Unpacking the bitcoin ETF frenzy
The headline from Fortune's Jeff John Roberts says it all: "The crypto world is losing its mind over when bitcoin ETFs will arrive."
Why it matters: Pretty much every major price increase in bitcoin in recent months has been chalked up to anticipation that the long-awaited day will soon arrive when investors will be able to buy funds directly tied to the spot price of the OG cryptocurrency.
By the numbers: Bitcoin is up 162% over the past year, and currently trades at about $45,000 per coin. It was worth less than $30,000 as recently as October.
The big picture: It's not immediately obvious why the arrival of bitcoin ETFs would cause a huge spike in demand for bitcoin.
- There are already lots of ways of getting exposure to bitcoin on the stock market, if you want it, from closed-end funds owning bitcoin (GBTC) to ETFs tracking bitcoin futures (XBTF) to companies that are mostly just piles of bitcoin (MicroStrategy) to companies that are plays on the future of crypto more broadly (Coinbase).
- Institutional and retail investors alike have many ways to buy bitcoin directly if they want to do so, and to hold it with trustworthy custodians.
- Retail investors also don't generally get sent 1099 forms on their crypto trading profits, and as a result often don't report those profits on their tax returns. Any trading profits in a bitcoin ETF, by contrast, will be fully taxed.
The other side: In between institutional and retail sit a huge mass of private bankers, investment advisors, and wealth managers, including roboadvisors.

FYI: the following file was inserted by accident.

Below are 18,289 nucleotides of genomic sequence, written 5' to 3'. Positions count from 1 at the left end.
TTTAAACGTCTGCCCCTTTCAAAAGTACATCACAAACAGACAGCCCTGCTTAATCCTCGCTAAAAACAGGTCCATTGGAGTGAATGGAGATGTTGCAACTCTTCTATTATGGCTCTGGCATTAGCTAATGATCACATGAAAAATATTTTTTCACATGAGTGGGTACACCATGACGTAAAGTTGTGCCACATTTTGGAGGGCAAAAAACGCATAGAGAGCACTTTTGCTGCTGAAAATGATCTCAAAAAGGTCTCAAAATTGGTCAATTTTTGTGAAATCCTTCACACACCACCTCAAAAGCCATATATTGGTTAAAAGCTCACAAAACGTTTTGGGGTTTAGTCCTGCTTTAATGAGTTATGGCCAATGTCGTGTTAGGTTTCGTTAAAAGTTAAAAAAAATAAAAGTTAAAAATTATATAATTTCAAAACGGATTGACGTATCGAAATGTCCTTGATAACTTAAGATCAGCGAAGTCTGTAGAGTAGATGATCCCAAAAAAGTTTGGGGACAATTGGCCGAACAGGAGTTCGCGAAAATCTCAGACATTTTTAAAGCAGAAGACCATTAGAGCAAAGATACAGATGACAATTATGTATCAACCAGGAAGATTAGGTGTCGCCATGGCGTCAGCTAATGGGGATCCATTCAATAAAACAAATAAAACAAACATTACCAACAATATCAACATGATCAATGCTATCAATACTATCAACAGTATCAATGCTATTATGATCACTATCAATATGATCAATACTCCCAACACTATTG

- Most of these outfits — who in aggregate control trillions of dollars in private wealth — might be perfectly happy allocating a small percentage of a client's portfolio to bitcoin in theory, but don't want to deal with a whole new layer of custodianship and reporting. A simple-to-understand ETF would make buying bitcoin a lot easier, and therefore more common.
- Intriguingly, while the bitcoin world broadly considers bitcoin ETFs to be just around the corner, only 39% of advisors believe such a thing will be approved this year.
- At the moment, only 19% of them are allowed to buy bitcoin for client accounts.
The bottom line: Bitcoin ETFs will have to rapidly accumulate a lot of assets in order to justify the kind of price appreciation we've seen over the past year. Then again, bitcoin is an asset without any real fundamentals, which means its price can — and does — go just about anywhere.
- Sometimes, what goes up just ends up going up further.